10 must-see experiences at IWM North

Date Posted: 05/07/2012

This year marks the tenth birthday of Manchester’s Imperial War Museum. To tie-in with the occasion, here are ten of its most intriguing, dramatic and powerful experiences and objects on display.

1. The World War One Field Gun

The field gun that fired the British Army’s first shell of World War One, on 22nd August 1914 near Binche in Belgium, is on permanent display in IWM North’s Main Exhibition Space.

On 15th September the gun received a direct hit which killed one crew member, Bombardier W. King and injured four others during the advance from the Marne to the Aisne. The gun remained in action until the end of the war.

2. 9/11 Steel

On display at IWM North is a huge section of steel – seven metres in height and weighing more than a ton - recovered from the wreckage of the World Trade Center after the 9/11 attacks.

The steel, distorted and twisted, is evidence of the massive force and impact of the collapse of the towers. It offers visiting groups a chance to reflect on the 9/11 attacks and their human cost, as well as the wider impact of modern conflict on people’s lives.

3. The Big Picture Show

As the lights fade down, giant screens and surround sound immerse you in the heart of the action, creating a complete sensory experience that is totally involving and often moving. The award-winning Big Picture Show is a 360-degree audio-visual experience, showcasing IWM's collections of photography, art and sound.

4. The Building

Designed by architect Daniel Libeskind, IWM North’s structure was inspired by the idea of a world shattered by conflict. The building is the first in the UK to be designed by Libeskind, who has since designed the masterplan for the rebuilding of Ground Zero in New York.

5. Air Shard Viewing Platform

Dare you climb the Air Shard? This is your chance to scale the inside of the jagged shape of the IWM North viewing platform. Climb the 180 steps or take the angled lift. Stand almost 100-feet in the air, looking down through the mesh gangway under your feet, to the anti aircraft searchlight pointing up at you from the ground below.

6. Personal Stories

There are many personal stories told by the collection of objects exhibited by the museum. They include the possessions of the famous nurse Edith Cavell, who was executed for helping Allied soldiers to escape from German-occupied Belgium during World War One.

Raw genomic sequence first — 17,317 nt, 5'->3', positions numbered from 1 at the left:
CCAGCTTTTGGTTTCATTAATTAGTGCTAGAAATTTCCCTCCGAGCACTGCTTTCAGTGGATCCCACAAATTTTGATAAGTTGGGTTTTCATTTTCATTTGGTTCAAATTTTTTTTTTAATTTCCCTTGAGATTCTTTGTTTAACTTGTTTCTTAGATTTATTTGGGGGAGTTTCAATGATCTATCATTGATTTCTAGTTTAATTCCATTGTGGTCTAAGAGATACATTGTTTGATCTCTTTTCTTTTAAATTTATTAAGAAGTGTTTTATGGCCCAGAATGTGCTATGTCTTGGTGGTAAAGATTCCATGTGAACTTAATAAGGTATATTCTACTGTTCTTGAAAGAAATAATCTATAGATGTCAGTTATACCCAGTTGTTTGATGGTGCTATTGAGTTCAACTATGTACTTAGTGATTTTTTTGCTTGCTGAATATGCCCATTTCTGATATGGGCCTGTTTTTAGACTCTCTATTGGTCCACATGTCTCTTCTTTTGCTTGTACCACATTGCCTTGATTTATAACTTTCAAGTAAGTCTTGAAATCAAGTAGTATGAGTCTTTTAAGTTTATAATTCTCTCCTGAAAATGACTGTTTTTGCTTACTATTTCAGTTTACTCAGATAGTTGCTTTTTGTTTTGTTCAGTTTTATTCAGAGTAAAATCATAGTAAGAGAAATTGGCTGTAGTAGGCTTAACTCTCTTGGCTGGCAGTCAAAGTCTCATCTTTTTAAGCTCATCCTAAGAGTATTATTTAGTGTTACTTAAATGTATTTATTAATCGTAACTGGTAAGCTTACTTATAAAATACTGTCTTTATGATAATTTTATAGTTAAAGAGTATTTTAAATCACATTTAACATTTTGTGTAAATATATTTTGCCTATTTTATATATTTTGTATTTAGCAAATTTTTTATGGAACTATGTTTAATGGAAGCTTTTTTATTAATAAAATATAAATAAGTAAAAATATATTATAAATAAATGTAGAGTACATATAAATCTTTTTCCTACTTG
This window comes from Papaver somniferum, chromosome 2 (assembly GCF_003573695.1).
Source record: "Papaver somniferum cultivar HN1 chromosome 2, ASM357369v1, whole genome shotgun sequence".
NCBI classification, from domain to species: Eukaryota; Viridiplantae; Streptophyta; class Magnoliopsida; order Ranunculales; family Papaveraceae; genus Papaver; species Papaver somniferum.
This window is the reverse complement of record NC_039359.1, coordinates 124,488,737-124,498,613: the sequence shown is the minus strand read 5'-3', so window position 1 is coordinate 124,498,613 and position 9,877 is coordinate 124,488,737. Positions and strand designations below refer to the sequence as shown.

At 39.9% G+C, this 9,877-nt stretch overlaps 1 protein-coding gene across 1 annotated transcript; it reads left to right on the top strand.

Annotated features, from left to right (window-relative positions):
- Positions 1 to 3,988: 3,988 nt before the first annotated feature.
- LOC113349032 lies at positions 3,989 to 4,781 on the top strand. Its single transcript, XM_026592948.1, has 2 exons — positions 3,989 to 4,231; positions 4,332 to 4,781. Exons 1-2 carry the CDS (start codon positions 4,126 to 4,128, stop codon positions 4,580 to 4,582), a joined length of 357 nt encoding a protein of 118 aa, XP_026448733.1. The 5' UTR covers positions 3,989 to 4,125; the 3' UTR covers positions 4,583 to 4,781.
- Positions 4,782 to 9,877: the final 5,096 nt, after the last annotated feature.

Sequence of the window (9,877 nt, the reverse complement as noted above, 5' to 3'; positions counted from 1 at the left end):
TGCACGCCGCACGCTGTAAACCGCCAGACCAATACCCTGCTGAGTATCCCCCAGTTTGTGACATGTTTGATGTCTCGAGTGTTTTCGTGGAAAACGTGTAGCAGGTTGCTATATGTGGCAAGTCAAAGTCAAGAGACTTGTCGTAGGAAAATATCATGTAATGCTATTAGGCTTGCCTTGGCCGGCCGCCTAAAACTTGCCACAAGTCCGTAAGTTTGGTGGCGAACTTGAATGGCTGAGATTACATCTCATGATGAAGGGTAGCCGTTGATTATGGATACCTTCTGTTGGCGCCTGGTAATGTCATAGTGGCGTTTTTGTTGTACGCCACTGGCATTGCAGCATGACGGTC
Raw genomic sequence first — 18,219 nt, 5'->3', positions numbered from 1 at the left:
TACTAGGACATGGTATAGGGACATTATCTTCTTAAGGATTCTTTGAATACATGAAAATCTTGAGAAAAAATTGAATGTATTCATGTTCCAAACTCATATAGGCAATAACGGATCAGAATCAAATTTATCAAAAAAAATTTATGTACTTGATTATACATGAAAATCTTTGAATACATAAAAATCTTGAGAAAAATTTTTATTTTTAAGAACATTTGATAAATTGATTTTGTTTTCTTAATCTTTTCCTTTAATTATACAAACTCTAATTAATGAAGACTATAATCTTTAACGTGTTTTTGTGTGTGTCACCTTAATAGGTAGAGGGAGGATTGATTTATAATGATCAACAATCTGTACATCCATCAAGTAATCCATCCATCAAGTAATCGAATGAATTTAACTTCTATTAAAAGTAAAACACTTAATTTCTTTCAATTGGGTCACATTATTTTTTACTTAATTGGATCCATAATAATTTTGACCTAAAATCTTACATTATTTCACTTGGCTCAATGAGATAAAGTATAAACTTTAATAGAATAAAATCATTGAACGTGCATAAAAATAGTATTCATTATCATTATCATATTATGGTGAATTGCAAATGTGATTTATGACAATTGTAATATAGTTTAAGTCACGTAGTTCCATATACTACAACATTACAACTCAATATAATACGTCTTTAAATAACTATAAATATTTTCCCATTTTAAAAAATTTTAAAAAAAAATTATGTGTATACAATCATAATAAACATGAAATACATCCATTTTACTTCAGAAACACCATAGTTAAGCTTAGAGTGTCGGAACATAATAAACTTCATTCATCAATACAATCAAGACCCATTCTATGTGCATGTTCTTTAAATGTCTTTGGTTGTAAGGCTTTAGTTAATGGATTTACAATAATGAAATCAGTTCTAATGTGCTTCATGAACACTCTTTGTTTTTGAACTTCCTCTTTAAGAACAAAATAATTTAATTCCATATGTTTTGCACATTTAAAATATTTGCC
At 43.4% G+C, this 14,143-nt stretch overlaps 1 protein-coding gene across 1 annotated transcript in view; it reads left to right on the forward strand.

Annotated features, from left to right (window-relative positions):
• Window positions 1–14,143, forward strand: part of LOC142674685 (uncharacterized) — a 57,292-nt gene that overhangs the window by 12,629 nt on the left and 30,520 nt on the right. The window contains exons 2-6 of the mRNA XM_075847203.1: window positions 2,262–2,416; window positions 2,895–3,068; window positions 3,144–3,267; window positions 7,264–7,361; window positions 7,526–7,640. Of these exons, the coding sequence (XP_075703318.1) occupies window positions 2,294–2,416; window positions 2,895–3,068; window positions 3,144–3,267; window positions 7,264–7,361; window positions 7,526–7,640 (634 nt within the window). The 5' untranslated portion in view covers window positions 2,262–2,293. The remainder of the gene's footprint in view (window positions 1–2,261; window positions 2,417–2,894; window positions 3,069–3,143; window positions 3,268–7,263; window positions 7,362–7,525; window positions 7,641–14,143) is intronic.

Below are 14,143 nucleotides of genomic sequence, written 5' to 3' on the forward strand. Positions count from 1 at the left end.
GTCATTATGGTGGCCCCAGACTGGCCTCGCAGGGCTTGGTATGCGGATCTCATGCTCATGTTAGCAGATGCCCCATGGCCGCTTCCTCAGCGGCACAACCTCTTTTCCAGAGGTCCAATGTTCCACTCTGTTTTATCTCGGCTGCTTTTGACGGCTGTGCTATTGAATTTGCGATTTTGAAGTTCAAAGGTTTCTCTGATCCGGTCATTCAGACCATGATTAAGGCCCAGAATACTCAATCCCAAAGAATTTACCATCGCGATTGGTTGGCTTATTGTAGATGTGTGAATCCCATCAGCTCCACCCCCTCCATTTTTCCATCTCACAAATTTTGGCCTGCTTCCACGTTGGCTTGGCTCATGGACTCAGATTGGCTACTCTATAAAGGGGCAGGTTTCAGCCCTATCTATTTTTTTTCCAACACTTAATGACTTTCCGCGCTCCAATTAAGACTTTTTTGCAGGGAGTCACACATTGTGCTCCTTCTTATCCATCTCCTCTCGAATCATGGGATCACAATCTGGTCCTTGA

Also on display is the Conspicuous Gallantry Cross of Simon Cupples, a British platoon commander in Afghanistan who crawled to within 15 metres of heavy Taliban machine gun fire to save the lives of several men.

7. Oliver Philpot’s Compass

In 1943, Oliver Philpot made a famous 'wooden horse' escape from Stalag Luft III prisoner of war camp in Sagan, aided by a compass that was secretly crafted from parts of a gramophone, two halves of a razor blade, cardboard and phosphorous from broken watches.

Philpot and two fellow officers used a wooden vaulting horse as a disguise for a tunnel constructed underneath. Gradually, he collected together an escape kit, including adapted clothes, forged papers and a compass and maps made in the camp.

After escaping through the tunnel Philpot, with the aid of his compass, he made his way to neutral Sweden. Your group will be able to see the compass on display as part of the BBC A History of the World  project.

8. Baghdad, 5th March 2007

This car, destroyed in the bombing of Baghdad’s Al-Mutanabbi Street, was brought to IWM by Turner Prize-winning British artist Jeremy Deller.

On 5th March 2007, a suicide bomber blew up a truck on Al-Mutanabbi Street. The bombing killed 38 people and wounded more than 100. No one has ever claimed responsibility for the attack. This acquisition serves as evidence of the impact of modern war on civilians.

9. Free Activities

Ever wondered what it’s like to wear a gas mask? Visitors can see, touch, feel and smell real objects from the museum’s collections. Every day, Timestacks object-handling sessions allow visitors of all ages the chance to imagine life on the front line and home front.

Action Stations, throughout the Main Exhibition Space, allows families to dress up in camouflage, make a journey from East to West Berlin during the Cold War, or pack their suitcase ready for evacuation.

10. Art

On display at IWM North are works by 20th century artists such as John Keane, official war artist during the First Gulf War; Linda Kitson, official war artist during the Falklands War; Gilbert Roberts; and Walter Bayes.

One of the most striking works on display at IWM North is a seven metre-high sculpture by artist Gerry Judah, that greets visitors as they enter the Main Exhibition Space.

For further group travel information visit www.iwm.org.uk.

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